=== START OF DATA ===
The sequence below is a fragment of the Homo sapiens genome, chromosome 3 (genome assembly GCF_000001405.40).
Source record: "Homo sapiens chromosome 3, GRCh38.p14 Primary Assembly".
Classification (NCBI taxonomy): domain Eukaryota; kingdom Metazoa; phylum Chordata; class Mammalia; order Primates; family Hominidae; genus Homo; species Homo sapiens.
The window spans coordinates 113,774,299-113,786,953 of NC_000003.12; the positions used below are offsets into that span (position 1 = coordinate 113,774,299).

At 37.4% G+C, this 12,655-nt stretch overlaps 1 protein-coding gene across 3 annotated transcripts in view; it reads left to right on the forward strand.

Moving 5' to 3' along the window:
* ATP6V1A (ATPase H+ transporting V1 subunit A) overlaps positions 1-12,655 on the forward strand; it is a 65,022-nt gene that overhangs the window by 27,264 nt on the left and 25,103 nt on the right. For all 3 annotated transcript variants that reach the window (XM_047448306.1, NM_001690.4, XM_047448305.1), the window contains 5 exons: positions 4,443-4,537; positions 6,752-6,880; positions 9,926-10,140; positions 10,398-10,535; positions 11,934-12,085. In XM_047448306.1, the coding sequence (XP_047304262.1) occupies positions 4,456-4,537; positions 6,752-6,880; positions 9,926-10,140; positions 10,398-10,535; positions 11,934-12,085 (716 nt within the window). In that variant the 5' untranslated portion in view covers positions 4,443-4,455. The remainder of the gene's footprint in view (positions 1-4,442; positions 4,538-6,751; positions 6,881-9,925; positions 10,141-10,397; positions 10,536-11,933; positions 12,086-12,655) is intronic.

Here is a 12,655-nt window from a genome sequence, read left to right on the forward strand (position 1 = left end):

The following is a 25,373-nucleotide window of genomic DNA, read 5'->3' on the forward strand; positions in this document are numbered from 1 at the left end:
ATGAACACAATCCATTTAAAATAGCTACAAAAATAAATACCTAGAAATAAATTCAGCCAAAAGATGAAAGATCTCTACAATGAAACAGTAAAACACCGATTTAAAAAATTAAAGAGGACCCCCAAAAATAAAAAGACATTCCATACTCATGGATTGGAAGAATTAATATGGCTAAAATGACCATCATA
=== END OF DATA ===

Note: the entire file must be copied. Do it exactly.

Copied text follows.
The sequence below is a fragment of the Homo sapiens genome, chromosome 3 (genome assembly GCF_000001405.40).
Source record: "Homo sapiens chromosome 3, GRCh38.p14 Primary Assembly".
Classification (NCBI taxonomy): domain Eukaryota; kingdom Metazoa; phylum Chordata; class Mammalia; order Primates; family Hominidae; genus Homo; species Homo sapiens.
The window spans coordinates 113,774,299-113,786,953 of NC_000003.12; the positions used below are offsets into that span (position 1 = coordinate 113,774,299).

At 37.4% G+C, this 12,655-nt stretch overlaps 1 protein-coding gene across 3 annotated transcripts in view; it reads left to right on the forward strand.

Moving 5' to 3' along the window:
* ATP6V1A (ATPase H+ transporting V1 subunit A) overlaps positions 1-12,655 on the forward strand; it is a 65,022-nt gene that overhangs the window by 27,264 nt on the left and 25,103 nt on the right. For all 3 annotated transcript variants that reach the window (XM_047448306.1, NM_001690.4, XM_047448305.1), the window contains 5 exons: positions 4,443-4,537; positions 6,752-6,880; positions 9,926-10,140; positions 10,398-10,535; positions 11,934-12,085. In XM_047448306.1, the coding sequence (XP_047304262.1) occupies positions 4,456-4,537; positions 6,752-6,880; positions 9,926-10,140; positions 10,398-10,535; positions 11,934-12,085 (716 nt within the window). In that variant the 5' untranslated portion in view covers positions 4,443-4,455. The remainder of the gene's footprint in view (positions 1-4,442; positions 4,538-6,751; positions 6,881-9,925; positions 10,141-10,397; positions 10,536-11,933; positions 12,086-12,655) is intronic.

Here is a 12,655-nt window from a genome sequence, read left to right on the forward strand (position 1 = left end):

The following is a 25,373-nucleotide window of genomic DNA, read 5'->3' on the forward strand; positions in this document are numbered from 1 at the left end:
ATGAACACAATCCATTTAAAATAGCTACAAAAATAAATACCTAGAAATAAATTCAGCCAAAAGATGAAAGATCTCTACAATGAAACAGTAAAACACCGATTTAAAAAATTAAAGAGGACCCCCAAAAATAAAAAGACATTCCATACTCATGGATTGGAAGAATTAATATGGCTAAAATGACCATCATA